Default in payment of royalties to McDonald’s India for nearly two years was the key reason behind the fast-food chain's decision to terminate franchise agreement
Soon McDonald’s, the country’s largest burger chain, might shut down all its 169 outlets in North and East India.
While the decision has not been finalised, it seems inevitable with McDonald’s India terminating the franchise agreement for the fast-food outlets run by Connaught Plaza Restaurant Ltd (CPRL), alleging breach of contract and payment default.
McDonald’s India, which had been fighting court battles with its franchise partner for the past four years, on Monday served notice to the CPRL board - ending a 22-year run that began with the American chain opening its first outlet in India in 1996.
Tension between CPRL’s key partners, Vikram Bakshi and McDonald’s India, was already simmering for the past few months with the closure of stores across Delhi.
A McDonald’s Corporation spokesperson told Business Standard that “default in payment of royalties to McDonald’s India for nearly two years” was the key reason behind the decision.
The closure of nearly 80 per cent of McDonald’s outlets in Delhi in June also played a part.
“CPRL had been notified about the breaches on its part to fulfil essential obligations in the franchise pact and was provided an opportunity to remedy those in the contract. But they failed to do so,” said Ron Christianson, global head of corporate relations, Foundational Markets at McDonald’s Corporation.
“We continue to remain committed in these markets and want to rebuild the brand. As a part of the process, it is also important to appoint franchise partner. We have just initiated the process.
"Finding the right franchise licensing partner will be critical for our future business,” he added.
Bakshi, responding via a text message, said, “The timing of this notice is hugely suspect because it comes on the morning of the first board meeting, scheduled by the administrator.
” The administrator - a former judge of the Supreme Court of India - was appointed by the National Company Law Tribunal (NCLT).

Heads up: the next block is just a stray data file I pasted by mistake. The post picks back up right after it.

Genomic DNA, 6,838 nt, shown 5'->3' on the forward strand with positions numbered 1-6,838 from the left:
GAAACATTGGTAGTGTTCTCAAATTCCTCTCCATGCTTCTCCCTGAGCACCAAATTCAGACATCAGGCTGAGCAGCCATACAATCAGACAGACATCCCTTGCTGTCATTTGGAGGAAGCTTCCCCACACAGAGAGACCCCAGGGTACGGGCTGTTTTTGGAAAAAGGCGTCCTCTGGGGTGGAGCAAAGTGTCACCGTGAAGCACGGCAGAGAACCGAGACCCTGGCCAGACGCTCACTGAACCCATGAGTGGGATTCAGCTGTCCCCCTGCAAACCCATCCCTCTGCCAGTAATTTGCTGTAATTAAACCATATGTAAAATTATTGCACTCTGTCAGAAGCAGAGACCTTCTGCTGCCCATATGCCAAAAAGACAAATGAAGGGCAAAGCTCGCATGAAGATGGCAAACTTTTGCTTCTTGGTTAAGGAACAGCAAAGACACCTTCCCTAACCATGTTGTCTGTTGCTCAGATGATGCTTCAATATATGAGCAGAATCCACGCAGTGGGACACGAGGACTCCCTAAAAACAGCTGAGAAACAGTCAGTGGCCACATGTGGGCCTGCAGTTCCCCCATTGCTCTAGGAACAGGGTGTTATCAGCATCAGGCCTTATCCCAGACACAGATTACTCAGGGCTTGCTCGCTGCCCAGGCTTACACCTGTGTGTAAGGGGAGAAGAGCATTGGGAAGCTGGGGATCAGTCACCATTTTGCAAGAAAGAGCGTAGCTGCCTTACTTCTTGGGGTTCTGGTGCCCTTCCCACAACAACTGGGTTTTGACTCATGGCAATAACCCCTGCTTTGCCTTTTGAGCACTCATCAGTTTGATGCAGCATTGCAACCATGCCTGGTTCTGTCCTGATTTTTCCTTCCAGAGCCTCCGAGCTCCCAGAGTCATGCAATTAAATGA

Bakshi said the termination was an open challenge to the NCLT judgment, which had directed the CPRL board to meet to discuss various issues.
CPRL, formed in 1995, through a 50:50 joint venture between McDonald’s India and Bakshi, along with Bakshi Holdings, currently employs 6,500 people directly.
After Monday’s development, their future remain uncertain as termination of the franchise agreement effectively means end of the road for CPRL.
Christianson said that McDonald’s would enforce legal and contractual rights and its priority would be to mitigate the impact on affected parties, including CPRL’s employees.
“We understand that the action brings uncertainty for many and we will work to get some clarity as quickly as possible,” he said.
While, Bakshi (with Bakshi Holdings) and McDonald’s India hold equal number of equity shares in CPRL, over the years McDonald’s has pumped in Rs 193 crore against non-convertible preference shares.
In the past, the two parties remained unsuccessful to reach an agreement, when each offered the other buy out options.
However, according to sources, to clear the mess and initiate its business with a fresh approach and a new partner, McDonald’s is considering writing off its investments in CPRL.
Photograph: Shailesh Andrade/Reuters